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Title: Beyond pay packets: what really matters to employees

March 11, 2016

When thinking about what employees look for in a job, a large paycheck might spring to mind. However, the truth is that salaries and financial bonuses aren’t the only ways to create a motivated and engaged workforce. Unfortunately, far too many companies focus their time and effort on ineffective tactics in an attempt to keep their staff satisfied, which can often prove to be an expensive mistake. When you’re trying to recruit top talent and build a loyal workforce, it’s important to look beyond pay packets and give your staff what they truly want. Want to find out the secret behind attracting and retaining the very best and brightest staff? Read on to learn more about what really matters to your employees.
Comfort is key
One of the simplest and most effective ways that businesses can get the most out of their staff is by providing a comfortable working environment. Bear in mind that many office workers spend around eight hours a day, five days a week sitting at their desks. It is well documented that long periods of inactivity can have a detrimental impact on our physical and mental health, and there’s no doubt that low-quality furniture adds to this problem. Not only can uncomfortable chairs and poorly set up workstations cause aches and pains, but they can also be highly distracting and make it difficult for workers to focus on the task at hand.
To maintain a happy and healthy workforce, it’s important to invest in high-quality, ergonomically designed office furniture. By ensuring that your staff are as comfortable as possible, you can improve their wellbeing, reduce absenteeism and enhance productivity. Showing your personnel that you care about their health and safety can also be an effective morale booster.
Stimulating surroundings
Let’s face it, no one wants to spend the best part of their day in a drab, depressing office. With employees often spending more time at work than they do at home, having a pleasant environment is crucial. To build an enthusiastic and energised workforce, try to think beyond the traditional office setup and focus on creating more stimulating surroundings. With big brands such as Google leading the way with fun, creative workplace designs, an increasing number of companies are starting to embrace this trend in a bid to make the office more of a home from home.
However, there’s no need to install three-storey slides to engage your employees. Simple changes such as modernising your décor or providing recreational spaces where employees can socialise and blow off steam can go a long way towards creating a positive company culture. Having a dynamic office design that goes beyond dull cubicles and whitewashed walls can work wonders for morale and performance.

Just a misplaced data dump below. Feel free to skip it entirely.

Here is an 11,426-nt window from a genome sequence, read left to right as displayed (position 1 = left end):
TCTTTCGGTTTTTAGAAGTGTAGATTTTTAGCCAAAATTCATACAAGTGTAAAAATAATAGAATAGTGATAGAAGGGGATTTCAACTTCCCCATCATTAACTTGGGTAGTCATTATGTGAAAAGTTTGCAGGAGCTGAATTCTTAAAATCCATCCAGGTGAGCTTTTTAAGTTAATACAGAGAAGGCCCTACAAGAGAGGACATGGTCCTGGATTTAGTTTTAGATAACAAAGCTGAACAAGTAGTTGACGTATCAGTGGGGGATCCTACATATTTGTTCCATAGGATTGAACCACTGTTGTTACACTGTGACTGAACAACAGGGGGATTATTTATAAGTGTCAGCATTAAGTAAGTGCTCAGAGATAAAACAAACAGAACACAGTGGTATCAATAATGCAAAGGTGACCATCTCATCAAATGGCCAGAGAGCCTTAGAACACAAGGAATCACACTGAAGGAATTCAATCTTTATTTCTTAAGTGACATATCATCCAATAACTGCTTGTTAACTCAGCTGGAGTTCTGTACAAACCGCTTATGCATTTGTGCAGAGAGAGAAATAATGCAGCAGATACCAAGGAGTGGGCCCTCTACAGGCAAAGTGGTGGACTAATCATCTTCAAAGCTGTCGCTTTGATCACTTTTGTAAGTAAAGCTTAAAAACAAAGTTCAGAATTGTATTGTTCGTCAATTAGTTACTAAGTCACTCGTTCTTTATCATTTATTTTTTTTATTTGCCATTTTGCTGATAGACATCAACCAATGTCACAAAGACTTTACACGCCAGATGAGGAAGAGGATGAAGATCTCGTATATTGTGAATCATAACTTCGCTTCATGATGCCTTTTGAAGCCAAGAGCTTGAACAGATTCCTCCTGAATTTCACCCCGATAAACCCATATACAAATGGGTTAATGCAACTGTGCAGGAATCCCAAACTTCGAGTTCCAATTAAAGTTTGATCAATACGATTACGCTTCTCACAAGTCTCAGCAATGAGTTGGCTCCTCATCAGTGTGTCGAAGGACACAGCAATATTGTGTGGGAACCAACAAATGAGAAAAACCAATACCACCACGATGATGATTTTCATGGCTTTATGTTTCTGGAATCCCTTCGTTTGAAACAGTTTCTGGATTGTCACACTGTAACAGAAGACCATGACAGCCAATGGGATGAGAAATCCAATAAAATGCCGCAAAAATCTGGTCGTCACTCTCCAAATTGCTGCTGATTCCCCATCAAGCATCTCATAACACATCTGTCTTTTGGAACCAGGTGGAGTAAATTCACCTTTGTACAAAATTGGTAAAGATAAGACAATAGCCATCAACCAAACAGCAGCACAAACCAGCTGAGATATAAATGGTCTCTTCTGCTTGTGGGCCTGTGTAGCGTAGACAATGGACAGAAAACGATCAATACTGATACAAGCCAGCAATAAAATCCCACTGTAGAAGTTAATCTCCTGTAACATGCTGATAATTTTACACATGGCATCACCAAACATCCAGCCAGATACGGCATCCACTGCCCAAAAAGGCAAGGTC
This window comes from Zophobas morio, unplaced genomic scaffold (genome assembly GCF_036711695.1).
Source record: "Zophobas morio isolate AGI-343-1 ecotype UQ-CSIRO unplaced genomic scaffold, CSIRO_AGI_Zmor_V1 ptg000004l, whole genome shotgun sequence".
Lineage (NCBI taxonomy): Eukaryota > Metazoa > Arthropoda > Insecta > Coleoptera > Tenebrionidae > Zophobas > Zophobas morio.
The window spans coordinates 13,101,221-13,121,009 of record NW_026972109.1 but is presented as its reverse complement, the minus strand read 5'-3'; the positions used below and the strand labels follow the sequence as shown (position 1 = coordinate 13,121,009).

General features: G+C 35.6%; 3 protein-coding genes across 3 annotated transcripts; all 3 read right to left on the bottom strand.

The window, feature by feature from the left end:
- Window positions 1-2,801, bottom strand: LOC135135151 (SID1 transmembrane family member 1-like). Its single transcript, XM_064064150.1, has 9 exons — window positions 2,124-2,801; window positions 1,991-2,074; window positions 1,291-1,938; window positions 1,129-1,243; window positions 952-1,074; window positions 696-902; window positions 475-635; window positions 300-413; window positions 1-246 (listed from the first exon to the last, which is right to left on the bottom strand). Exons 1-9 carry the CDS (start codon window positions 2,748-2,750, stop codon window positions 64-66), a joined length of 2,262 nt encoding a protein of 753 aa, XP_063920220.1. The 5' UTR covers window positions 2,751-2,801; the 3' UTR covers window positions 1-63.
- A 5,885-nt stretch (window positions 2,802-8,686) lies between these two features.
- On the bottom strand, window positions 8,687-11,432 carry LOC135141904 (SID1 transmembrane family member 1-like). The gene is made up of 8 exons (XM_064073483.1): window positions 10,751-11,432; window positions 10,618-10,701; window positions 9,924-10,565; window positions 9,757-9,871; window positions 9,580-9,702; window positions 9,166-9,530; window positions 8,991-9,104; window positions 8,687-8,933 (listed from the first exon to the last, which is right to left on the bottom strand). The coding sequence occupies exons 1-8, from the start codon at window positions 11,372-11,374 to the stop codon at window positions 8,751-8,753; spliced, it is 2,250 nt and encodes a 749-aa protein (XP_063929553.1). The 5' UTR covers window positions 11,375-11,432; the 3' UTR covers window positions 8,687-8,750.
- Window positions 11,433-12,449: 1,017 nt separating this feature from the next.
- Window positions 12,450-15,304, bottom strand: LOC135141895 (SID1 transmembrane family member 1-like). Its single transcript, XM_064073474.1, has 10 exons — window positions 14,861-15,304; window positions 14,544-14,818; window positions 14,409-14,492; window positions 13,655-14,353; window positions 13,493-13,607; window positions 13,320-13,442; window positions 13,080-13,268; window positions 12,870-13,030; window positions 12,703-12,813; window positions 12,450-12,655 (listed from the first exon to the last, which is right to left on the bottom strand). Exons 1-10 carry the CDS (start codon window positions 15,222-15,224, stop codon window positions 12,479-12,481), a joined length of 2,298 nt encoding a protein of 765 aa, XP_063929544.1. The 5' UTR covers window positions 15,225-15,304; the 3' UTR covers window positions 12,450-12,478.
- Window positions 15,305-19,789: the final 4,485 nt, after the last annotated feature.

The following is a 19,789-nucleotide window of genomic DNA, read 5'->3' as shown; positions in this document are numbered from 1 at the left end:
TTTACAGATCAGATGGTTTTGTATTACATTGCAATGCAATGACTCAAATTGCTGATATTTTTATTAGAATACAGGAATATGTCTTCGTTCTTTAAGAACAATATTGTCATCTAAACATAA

Training and mentoring
It’s also important to make sure that you invest time in training and mentoring your staff. After all, being stuck in a dead end job with no chance for progression can easily send your staff looking for work elsewhere. Employees value on the job learning and the chance to develop in their roles. With that in mind, providing the opportunity for growth and giving your staff the chance to contribute to a firm they believe in should help you attract and retain the best talent.
Providing ongoing training and conducting regular appraisals can help make your workers feel more involved and engaged with their work. Remember to take the time to ask your staff what their individual career goals and needs are. This will show them that you are looking out for their best interests and that you want them to succeed in their roles. Even if training costs money and means that employees are temporarily removed from their work, it will benefit everyone in the long run. As a result, you should find that your staff pay less attention to their paychecks and focus more on contributing to the success of your company.
Being inspired
Everyone wants to feel that their job has a purpose. Sadly, many companies fall short when it comes to inspiring their employees. If you don’t spend time engaging your staff, you run the risk of them experiencing low job satisfaction, which can ultimately affect performance and be bad news for your bottom line.
To create a dedicated workforce, make sure both employees and managers are clear about what your organisation is trying to achieve. Always be transparent and encourage open communication across the firm. Everyone should have a clearly defined role and know what part they play in helping the company to reach its goals. Establishing a common objective across the board and uniting everyone in a single purpose can foster a sense of camaraderie, which can help to bring an organisation together and drive success.
Recognition and rewards
To retain valuable members of staff, achievements need to recognised and celebrated. In fact, a lack a recognition and praise can be one of the main factors that pushes employees to leave their jobs. People thrive when they are respected and noticed for their achievements, so try to focus on creating an environment which encourages recognition and inspires your workforce to take pride in their work.
Take the time to identify the skills and expertise that your employees bring to the business. Rewarding high performers can highlight role models for people to follow and encourage employees to excel in their jobs. In others words, the more respected and valued your employees feel, the better they will perform in their roles and the more loyal to the company they will be. Whether it’s giving a special announcement in a company meeting or granting an extra day’s holiday, even small, non-monetary rewards can go a long way towards letting your staff know that they are valued members of the team.
When it comes to employees’ needs, money isn’t everything. By following useful tips like these, you should find that you are able to minimise staff turnover, increase morale and job satisfaction and create an environment that your personnel enjoy working in.